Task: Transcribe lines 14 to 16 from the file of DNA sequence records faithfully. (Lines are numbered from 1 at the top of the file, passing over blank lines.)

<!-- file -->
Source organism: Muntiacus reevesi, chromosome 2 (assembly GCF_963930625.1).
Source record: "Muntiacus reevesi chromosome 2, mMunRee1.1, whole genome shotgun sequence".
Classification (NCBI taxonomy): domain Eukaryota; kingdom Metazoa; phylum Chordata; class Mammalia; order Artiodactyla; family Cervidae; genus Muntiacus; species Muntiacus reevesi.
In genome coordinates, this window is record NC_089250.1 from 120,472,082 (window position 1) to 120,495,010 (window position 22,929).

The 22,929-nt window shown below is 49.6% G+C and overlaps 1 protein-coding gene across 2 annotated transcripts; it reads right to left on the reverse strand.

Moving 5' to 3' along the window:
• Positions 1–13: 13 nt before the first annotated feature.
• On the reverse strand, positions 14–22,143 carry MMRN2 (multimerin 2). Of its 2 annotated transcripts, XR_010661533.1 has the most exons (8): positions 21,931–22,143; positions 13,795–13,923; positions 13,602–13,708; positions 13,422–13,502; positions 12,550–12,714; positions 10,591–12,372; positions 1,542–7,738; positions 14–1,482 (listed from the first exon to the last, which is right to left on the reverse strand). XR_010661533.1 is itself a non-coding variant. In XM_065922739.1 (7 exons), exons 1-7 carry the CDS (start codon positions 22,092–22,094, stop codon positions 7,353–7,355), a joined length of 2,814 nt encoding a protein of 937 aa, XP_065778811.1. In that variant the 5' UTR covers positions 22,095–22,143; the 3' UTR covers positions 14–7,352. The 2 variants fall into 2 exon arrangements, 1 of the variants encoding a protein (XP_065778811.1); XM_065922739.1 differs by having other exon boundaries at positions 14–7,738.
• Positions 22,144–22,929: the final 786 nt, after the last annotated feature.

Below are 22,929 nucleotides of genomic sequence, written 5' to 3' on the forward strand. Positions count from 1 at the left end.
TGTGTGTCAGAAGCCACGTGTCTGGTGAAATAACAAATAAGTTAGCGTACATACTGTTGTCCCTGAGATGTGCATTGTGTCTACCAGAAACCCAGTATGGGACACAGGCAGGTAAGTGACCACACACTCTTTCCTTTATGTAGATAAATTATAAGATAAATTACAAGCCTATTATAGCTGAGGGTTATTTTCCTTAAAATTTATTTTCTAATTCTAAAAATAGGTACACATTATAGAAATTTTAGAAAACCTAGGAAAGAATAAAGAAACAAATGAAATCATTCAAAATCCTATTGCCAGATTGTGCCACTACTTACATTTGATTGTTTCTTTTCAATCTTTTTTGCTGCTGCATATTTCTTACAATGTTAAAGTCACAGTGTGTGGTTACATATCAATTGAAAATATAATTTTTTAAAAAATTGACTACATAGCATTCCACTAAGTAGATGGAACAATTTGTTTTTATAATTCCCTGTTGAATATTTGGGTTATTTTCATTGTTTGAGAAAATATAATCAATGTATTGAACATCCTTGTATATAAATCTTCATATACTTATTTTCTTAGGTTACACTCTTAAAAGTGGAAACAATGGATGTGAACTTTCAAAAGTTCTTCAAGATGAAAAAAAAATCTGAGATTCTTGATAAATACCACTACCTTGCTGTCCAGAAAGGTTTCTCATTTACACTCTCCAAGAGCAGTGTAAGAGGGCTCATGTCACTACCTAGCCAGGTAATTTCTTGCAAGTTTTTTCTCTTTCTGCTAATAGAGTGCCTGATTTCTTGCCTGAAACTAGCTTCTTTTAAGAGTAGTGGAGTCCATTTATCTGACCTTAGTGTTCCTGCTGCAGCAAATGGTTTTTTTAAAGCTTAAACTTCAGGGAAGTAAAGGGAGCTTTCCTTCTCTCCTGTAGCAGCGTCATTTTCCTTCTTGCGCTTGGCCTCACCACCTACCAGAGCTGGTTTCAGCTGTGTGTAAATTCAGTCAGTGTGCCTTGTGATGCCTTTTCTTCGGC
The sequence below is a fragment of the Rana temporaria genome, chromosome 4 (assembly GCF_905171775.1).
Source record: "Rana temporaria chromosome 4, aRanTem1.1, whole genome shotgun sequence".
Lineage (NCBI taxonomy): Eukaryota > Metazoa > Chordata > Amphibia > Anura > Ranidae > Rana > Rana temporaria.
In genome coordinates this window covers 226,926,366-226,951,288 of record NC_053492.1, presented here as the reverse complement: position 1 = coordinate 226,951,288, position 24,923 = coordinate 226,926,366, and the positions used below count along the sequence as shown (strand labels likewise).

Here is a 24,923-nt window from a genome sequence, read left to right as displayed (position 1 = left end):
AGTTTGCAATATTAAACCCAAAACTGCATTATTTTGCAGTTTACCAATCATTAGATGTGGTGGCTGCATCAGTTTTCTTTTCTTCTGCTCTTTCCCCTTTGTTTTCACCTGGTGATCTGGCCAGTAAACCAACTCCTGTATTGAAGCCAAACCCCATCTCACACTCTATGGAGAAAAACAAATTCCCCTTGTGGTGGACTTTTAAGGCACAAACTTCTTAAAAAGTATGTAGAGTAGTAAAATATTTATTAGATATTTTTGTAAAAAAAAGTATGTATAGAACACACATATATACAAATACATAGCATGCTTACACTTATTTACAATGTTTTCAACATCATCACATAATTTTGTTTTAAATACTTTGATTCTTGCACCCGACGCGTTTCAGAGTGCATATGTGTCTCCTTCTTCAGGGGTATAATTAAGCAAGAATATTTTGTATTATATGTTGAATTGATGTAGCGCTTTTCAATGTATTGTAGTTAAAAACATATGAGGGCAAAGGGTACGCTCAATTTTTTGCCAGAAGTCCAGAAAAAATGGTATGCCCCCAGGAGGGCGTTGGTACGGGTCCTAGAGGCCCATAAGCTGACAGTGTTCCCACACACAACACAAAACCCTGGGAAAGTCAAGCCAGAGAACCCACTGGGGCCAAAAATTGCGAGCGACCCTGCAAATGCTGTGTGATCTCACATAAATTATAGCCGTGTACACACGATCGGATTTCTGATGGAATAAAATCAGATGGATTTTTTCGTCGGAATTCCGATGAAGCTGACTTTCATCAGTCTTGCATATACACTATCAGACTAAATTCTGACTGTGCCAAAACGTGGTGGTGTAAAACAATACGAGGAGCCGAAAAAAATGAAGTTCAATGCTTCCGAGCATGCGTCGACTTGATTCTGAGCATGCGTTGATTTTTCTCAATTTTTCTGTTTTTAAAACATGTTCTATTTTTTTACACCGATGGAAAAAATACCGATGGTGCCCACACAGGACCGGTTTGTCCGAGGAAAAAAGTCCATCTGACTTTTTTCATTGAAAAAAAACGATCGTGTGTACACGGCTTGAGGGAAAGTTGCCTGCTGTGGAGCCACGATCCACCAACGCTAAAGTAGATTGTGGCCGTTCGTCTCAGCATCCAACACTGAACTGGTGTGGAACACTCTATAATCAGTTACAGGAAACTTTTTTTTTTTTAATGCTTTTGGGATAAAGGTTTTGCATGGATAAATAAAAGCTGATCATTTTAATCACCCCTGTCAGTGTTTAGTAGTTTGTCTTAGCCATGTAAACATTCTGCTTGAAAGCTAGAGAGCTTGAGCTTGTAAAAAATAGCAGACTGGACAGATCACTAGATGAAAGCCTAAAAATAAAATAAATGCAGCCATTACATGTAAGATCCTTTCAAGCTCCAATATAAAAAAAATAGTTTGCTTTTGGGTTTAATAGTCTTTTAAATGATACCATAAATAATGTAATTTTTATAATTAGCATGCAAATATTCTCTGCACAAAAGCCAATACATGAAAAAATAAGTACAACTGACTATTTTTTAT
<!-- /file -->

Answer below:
Lineage (NCBI taxonomy): Eukaryota > Metazoa > Chordata > Amphibia > Anura > Ranidae > Rana > Rana temporaria.
In genome coordinates this window covers 226,926,366-226,951,288 of record NC_053492.1, presented here as the reverse complement: position 1 = coordinate 226,951,288, position 24,923 = coordinate 226,926,366, and the positions used below count along the sequence as shown (strand labels likewise).

Here is a 24,923-nt window from a genome sequence, read left to right as displayed (position 1 = left end):